Rey Flores' backyard on the city's Northwest Side was a torrent of raging water during San Antonio's last big rainfall.
Flores lives near the bottom of a hill and the river of water from above flowed through and under fences, bringing debris and sending water into his shed and garage.
"I was waking up and thinking that I was on a boat," Flores said.
Normally his yard is a quiet, rural oasis where he keeps his dog and a couple of chickens and a giant grill and smoker where he smokes beef, chicken and ribs.
After the big rain, however, he is smoking mad about the runoff he has now witnessed several times.
Flores said he has talked to the city before about the problem but that nothing has been done.
"I worry about property values and the fact that if I were to sell my home, how do I do that if I've got a river flowing through my backyard," Flores asked.
The KSAT 12 Defenders contacted the city about Flores' situation.
After that, the Public Works Department conducted two field visits at the home where they looked at the elevation contours of the area.
April Alcoser, spokeswoman for Public Works, said the department determined Flores' house is a low spot.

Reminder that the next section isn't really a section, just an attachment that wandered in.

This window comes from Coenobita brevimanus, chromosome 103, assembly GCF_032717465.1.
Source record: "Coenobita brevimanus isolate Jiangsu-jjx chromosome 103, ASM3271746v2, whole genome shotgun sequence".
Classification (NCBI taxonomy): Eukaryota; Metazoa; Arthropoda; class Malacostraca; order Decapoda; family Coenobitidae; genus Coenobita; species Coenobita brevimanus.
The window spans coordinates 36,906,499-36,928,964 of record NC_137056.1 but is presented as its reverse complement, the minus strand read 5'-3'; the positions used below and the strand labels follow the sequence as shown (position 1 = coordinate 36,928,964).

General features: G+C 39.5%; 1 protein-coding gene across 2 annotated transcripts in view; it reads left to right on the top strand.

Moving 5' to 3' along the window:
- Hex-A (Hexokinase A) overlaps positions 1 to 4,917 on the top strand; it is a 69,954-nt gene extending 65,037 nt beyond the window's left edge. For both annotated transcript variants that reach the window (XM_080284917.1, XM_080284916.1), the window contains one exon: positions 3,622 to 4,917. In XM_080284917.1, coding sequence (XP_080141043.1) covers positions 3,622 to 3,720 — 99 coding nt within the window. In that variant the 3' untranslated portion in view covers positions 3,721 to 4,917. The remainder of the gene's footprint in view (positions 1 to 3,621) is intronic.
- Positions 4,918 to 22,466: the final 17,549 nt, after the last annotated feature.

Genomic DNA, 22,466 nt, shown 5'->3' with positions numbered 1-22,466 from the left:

"It's really just rain that's falling onto the adjacent property owners and going downhill," Alcoser said.
But Public Works did identify one problem officials believe contributes to the water backing up in Flores' backyard. That problem is a low wall Flores' downhill neighbor has built.
Alcoser said the city is now taking action. "We are working with that resident, that property owner to see what we can do to make some adjustments to alleviate that ponding water in his backyard," Alcoser said.
Flores has his doubts about the solution, but hopes rushing water scenes in his backyard can be avoided in the future.
Public Works now says the neighbor has taken down the wall dividing the two properties.
Councilman Cris Medina's office said this situation is why more money is needed for drainage improvements and that curbs and sidewalks will be added to that area next year.